- Is your app an iOS app? Get the full range of devices and OS’s to make sure you have good coverage. The client doesn’t want to pay for them? Then at least get a Mac and run your tests in the XCode simulator.
- Could you get more bang for your buck by running more tests at the same time? Get a workstation that can handle several VMs running in parallel, and there you go.
These are just some examples. Every project is different and comes with a unique set of challenges, but the main thing to remember here is that there are always ways to optimize your day to day tasks. Just keep your eyes and your mind open and don’t be afraid to ask for stuff. You may have a hard time getting an additional headcount, but, in general, the hardware is more readily approved.
8. Internal dependencies
You need to have a good understanding of what kind of internal structure we have within the company and how you can benefit from working closely with them. Talk to HR, Admin, your Community and Delivery Managers or Directors, even other teams for different parts of your project if that’s the case. See what kind of knowledge you can gain from those conversations which could help you lead your team in the most efficient way possible.
I’m fortunate to be a part of a growing project which has still not reached its peak and got to the point where there are several QA teams involved, each with its slightly different practices, procedures and ways of working. This means that I had the opportunity to see what works and what doesn’t several times over and see the same thing that worked wonderfully for one team fail miserably for another. Of course, there are many other things which can be commonly shared and work beautifully. What I’m saying — look outside your box and spend the time to get to know how other projects function. If you like something, try to adopt it in your team. It may work, it may not, that’s less important. What’s important is that you’ll be more experienced at the end of it, regardless of the result and you’ll be better equipped for the next challenge. Know what others in your position are working on and find how they tackle challenges!
9. Risk management (for team members)
Risk management is a tricky thing to do. Regardless of whether you’re looking at project risks, team risks or individual risks, it’s not an exact science. Some things are easier to control than others, but you have to accept as quickly as you can that you will not be able to keep all the plates spinning at the same time. At least not at the same speed.
This is particularly true and applicable to the members of your team. While for a project you can assess risk based on metrics and progress and burndown charts, and you can manage it through thorough planning and milestones, you can’t do the same for your team. This is an inherently ambiguous area in my opinion, and you need to learn as you go. So hope that everything will go smoothly, but prepare for things to get worse without a moment’s notice.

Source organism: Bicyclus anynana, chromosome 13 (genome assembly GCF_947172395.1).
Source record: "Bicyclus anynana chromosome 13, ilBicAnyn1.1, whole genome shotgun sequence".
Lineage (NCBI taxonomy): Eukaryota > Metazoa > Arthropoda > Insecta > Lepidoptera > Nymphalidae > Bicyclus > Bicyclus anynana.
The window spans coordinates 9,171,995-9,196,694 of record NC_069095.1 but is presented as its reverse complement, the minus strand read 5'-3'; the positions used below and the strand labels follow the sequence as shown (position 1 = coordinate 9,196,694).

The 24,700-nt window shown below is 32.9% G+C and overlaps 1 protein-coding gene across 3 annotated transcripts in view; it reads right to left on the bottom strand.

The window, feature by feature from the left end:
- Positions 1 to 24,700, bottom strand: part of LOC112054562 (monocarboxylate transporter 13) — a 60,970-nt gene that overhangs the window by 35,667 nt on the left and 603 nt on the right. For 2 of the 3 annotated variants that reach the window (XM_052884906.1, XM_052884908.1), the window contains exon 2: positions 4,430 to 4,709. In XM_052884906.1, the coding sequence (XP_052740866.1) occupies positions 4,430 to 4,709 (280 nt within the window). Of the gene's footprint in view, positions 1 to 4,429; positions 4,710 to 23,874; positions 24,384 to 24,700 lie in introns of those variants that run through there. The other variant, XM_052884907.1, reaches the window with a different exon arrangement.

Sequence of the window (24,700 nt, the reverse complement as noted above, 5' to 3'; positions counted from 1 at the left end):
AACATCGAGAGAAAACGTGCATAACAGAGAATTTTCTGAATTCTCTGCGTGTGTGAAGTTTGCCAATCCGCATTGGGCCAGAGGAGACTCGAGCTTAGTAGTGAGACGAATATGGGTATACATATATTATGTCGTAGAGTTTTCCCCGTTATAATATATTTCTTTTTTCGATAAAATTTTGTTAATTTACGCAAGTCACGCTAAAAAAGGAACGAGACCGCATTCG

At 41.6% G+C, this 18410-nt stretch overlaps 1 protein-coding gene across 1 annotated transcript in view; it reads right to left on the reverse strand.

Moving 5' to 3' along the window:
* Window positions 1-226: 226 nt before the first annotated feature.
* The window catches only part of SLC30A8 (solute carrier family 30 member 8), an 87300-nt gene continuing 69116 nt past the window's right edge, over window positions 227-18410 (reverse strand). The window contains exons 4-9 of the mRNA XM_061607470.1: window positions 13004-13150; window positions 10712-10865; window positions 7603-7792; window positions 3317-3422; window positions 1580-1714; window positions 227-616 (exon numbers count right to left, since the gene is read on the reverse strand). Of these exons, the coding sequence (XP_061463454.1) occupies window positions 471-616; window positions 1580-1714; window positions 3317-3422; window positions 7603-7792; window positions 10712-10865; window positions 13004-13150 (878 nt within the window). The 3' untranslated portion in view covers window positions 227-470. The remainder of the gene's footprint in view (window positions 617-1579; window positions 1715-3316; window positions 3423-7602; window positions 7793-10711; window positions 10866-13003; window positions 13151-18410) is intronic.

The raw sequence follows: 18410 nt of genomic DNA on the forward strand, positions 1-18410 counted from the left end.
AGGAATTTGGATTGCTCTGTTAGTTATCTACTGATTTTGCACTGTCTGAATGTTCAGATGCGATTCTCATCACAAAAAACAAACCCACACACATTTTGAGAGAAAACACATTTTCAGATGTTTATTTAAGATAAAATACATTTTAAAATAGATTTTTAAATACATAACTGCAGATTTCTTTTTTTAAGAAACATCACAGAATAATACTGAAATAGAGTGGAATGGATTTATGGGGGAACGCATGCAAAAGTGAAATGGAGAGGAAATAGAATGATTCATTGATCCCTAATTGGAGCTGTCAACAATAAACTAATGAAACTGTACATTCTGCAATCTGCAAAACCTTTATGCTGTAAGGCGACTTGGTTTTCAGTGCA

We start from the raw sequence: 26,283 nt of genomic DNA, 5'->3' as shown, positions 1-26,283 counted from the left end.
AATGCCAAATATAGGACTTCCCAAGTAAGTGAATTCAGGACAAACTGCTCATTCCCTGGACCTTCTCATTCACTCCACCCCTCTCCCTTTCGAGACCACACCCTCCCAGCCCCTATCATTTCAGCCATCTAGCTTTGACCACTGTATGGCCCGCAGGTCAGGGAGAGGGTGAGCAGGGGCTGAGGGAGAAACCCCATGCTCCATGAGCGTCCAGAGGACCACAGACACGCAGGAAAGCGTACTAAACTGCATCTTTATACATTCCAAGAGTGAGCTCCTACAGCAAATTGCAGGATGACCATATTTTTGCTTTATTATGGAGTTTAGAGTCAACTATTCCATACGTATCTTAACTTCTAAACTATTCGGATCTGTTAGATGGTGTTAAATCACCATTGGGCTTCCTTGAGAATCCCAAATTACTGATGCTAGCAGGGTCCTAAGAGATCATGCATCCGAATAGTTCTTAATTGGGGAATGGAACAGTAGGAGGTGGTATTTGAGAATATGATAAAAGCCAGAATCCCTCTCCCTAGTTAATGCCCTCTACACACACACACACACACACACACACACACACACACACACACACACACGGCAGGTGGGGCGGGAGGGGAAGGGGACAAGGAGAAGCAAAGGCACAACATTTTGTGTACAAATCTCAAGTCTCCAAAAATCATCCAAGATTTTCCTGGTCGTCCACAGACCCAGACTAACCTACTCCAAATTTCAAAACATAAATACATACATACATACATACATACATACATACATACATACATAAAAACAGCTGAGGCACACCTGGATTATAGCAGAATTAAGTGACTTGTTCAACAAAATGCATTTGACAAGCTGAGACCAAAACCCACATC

The best advice I can give here is to get to learn your team members. Notice I said learn not know because learning is more powerful than knowing. Knowledge can grow stale, become outdated — learning is a continuously refreshable process. Spend time with them and try to figure out what makes them tick. Keep it informal, keep it light, give them a pat on the back when they deserve it and focus on building a relationship at first. The good thing about starting a new project is that things aren’t hectic yet. So focusing on performance is not essential yet. Take that opportunity, because it will be the best one you’ll get, to nurture the bonds that will keep your team together and that you can build upon once you get the point where you need to start growing.
10. Growth and scalability
If you managed to complete most of the items up to this point, that means you’re floating. Your goal, though, should be sailing and moving forward. And in order to do that, you need, through your effort, to grow the client’s product, which, in turn, will grow your team naturally. This is the consulting mindset that I talked about earlier — identify how you can help your client and prove your and your team’s worth with every occasion you get. That will build trust, and the client will find it natural to push more and more work and responsibility to your team. Once you reach that point, the sky’s the limit. Make sure you bring on board team members that fit in both in terms of technical know-how and personality. Always make sure the people you bring don’t create friction within your existing team, and everything should go smoothly.
To summarize, figure out what your client wants, determine what they need, even if they’re not aware of it, plan ahead and always keep a clear head and a consulting mindset.
And when things seem not to come together, remember there’s a community here for you. The most important advice I can give is don’t be afraid to ask for help. There’s only strength in having a support system in place and a wealth of knowledge to be shared by those who have done this before.